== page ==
Sailfish - The Fastest Swimming Animal
It is very difficult to measure how fast a particular fish can swim, we can only rely on rough estimates. However, the sailfish is undoubtedly fast. It's predatory behavior and its body structure demonstrate its capacity for speed. Like the nose of a jet its rapier-like bill has been shown to cause what's called low resistance flow, or in other words, good fluid or hydro-dynamics. It has been recorded as reeling out 300 ft (91 m) of a fisherman's line in three seconds. That would be faster than a sprinting cheetah, although this speed would include its leaps out of water which shouldn't really count as swimming speed. Some estimate 60 mph (96 kph) or faster. It also has a strong backbone and a sturdy crescent-shaped tail to complete the sprinting swimmer's body.
Close behind the sailfish in the top speed racers of fish are other open-water hunters. Those would be the swordfish, marlin, wahoo, yellowfin tuna and bluefin tuna. One of the secrets of the sailfish's speed, along with that of these other fast predators, lies in its musculature. It has huge amounts of white muscle, great for acceleration but not stamina. This is then boosted along the flanks by blocks of red muscle which need more oxygen but are good for sustained fast swimming. Most of the heat produced by the red muscle fibers is retained by special network of blood vessels making the blood warmer than the surrounding water. It can also channel warm blood to the brain helping it hunt by allowing it to spot and chase prey in colder water and at deeper depths.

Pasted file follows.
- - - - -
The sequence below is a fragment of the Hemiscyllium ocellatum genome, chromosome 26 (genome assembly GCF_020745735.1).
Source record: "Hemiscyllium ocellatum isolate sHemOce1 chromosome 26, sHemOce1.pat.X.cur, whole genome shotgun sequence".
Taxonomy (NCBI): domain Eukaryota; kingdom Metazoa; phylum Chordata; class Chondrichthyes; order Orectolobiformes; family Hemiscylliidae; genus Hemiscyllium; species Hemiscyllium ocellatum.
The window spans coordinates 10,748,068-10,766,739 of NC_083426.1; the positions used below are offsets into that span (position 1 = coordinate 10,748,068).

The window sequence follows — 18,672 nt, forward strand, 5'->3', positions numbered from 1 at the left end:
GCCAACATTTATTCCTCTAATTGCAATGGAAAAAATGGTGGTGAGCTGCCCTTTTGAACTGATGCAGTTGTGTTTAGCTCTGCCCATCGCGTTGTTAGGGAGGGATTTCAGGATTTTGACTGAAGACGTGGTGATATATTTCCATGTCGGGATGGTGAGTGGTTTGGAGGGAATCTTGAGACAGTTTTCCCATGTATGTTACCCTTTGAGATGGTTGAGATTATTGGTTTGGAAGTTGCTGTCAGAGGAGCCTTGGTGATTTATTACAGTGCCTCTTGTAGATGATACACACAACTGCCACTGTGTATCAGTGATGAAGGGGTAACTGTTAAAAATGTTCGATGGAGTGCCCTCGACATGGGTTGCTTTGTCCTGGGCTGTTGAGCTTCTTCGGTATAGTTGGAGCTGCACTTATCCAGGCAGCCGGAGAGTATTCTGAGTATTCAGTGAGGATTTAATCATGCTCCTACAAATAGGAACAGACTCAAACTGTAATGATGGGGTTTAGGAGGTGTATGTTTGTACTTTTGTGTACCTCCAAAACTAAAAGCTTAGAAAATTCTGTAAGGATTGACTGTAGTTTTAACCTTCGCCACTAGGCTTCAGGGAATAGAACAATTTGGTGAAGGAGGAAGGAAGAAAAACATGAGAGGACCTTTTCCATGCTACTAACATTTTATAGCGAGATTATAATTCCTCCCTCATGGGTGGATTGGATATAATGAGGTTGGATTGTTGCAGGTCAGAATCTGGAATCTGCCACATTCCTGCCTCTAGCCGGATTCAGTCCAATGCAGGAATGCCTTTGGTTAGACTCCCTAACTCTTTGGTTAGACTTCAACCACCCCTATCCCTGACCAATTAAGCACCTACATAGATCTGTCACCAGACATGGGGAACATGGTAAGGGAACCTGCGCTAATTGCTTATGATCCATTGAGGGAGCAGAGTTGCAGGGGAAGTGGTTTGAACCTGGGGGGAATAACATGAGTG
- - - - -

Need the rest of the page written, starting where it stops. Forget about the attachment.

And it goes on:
The exact function of the huge dorsal fin, or the "sail" remains to be discovered. Some of the more likely uses are that it may assist its fast turning maneuvers, increase the fish's profile when it's rounding up prey, act as an actual sail when the fish is at the surface and/or help warm the blood when it is exposed to the sun.